Candidates for APA President
What do you see as the most challenging set of educational issues that APA should address and how would you propose moving on those issues?
We want to infuse psychology into all levels of education, implement multicultural competency (a core frontier for psychology's expertise) throughout, and educate the public about the relevance of our science and practice to everyday lives.
Important challenges: increase the number of internship positions, ease debt burden, ensure license mobility, increase grants for psychological scientists, improve the IRB process, identify new employment prospects for graduates, and facilitate international and interdisciplinary training. Ways forward: enhanced information (e.g., work force analysis), expertise (e.g., revised standards for high school psychology), leadership (e.g., public education campaigns), and advocacy (for research, education and training funds).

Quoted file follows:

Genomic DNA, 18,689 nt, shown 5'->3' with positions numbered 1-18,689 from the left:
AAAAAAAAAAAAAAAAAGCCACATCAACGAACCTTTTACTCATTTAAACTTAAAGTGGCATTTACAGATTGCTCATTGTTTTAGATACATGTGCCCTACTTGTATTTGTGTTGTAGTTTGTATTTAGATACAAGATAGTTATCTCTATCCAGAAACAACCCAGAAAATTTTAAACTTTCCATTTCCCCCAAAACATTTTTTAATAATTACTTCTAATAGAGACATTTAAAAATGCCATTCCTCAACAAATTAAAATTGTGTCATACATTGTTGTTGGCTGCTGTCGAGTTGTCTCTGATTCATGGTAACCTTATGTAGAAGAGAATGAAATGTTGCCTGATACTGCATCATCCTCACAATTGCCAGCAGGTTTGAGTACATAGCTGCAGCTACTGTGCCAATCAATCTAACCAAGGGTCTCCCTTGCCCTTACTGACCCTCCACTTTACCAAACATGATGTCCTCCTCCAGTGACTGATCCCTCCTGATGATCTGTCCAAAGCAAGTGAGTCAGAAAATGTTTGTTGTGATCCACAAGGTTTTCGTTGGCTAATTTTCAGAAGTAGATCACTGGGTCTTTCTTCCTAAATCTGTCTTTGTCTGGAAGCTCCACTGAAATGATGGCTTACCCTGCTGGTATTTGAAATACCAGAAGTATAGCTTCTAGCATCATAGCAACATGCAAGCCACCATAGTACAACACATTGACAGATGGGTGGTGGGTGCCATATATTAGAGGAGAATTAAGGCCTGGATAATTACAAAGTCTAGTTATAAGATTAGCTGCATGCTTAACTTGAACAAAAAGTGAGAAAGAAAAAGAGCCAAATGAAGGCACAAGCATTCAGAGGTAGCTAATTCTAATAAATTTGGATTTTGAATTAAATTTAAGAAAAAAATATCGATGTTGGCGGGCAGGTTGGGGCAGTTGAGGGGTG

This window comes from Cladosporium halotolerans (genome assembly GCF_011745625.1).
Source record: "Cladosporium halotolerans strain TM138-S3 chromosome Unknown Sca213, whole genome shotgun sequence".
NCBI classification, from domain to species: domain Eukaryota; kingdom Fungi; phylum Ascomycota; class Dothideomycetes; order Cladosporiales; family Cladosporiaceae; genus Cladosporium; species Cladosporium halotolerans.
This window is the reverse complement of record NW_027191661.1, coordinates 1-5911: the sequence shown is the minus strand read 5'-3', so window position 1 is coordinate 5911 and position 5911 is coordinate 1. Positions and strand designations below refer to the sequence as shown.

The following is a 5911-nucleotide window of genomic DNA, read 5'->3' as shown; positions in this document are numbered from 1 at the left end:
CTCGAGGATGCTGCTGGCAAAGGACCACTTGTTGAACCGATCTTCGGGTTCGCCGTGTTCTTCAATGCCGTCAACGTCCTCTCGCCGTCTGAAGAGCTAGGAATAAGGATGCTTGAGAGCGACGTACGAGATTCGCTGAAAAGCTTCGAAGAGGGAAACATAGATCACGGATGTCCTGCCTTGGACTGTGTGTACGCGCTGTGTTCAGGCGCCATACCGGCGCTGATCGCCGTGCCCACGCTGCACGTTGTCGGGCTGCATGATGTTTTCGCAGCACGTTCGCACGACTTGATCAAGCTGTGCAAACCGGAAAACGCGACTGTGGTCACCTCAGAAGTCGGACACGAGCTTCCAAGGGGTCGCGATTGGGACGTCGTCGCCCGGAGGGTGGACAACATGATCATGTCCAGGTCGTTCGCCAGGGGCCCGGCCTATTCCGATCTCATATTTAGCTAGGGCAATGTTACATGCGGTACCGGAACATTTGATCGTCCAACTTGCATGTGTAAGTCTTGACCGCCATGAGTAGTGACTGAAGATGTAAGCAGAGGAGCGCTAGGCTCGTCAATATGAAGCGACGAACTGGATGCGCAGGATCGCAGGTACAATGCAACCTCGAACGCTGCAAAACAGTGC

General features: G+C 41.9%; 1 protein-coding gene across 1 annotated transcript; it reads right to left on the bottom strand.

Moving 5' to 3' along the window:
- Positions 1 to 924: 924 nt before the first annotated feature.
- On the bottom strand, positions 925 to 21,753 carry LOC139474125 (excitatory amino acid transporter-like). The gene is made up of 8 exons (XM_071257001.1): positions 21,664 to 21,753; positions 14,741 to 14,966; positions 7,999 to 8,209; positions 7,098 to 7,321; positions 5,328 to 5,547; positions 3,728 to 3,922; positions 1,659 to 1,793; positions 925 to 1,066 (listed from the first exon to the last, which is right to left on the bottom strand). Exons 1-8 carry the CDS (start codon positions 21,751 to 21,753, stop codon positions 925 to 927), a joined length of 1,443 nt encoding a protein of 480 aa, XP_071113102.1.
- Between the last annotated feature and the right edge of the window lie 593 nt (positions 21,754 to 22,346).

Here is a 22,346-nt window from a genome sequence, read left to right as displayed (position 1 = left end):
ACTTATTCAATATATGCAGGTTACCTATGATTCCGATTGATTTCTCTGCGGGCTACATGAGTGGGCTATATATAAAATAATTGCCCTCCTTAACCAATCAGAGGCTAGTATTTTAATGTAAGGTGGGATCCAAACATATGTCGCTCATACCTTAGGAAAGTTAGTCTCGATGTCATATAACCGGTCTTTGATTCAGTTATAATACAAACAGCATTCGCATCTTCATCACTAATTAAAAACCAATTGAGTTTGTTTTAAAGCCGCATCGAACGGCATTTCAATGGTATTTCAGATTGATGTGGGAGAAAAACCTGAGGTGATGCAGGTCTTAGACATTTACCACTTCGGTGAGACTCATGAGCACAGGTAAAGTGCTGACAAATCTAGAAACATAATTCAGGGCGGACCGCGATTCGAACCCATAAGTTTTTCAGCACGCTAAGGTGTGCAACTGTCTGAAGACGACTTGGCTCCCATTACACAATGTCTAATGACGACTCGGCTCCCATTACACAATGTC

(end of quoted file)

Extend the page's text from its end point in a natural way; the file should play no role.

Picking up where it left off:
What do you see as the big opportunities for professional psychology in the 21st century? And what do we need to begin doing right now to capture them?
A global economy and shifting demographics necessitate change. Exciting opportunities for professional psychology lie in 1) prevention (e.g., health promotion in schools, workplaces, communities and public health projects); 2) partnerships for improved services and visibility within and beyond health care (e.g., science-practice networks, international collaboration and psychological science applied to social policy decisions); and 3) practice expansion (e.g., prescriptive authority, business consultation, interdisciplinary teams, diversification, full inclusion in evolving health systems). Approaches to capture these opportunities include: advocacy and coalition-building, flexible forms of lifelong education, and a new think tank to showcase major projects and change the landscape for applied psychology. www.CarolGoodheartForAPAPresident.com.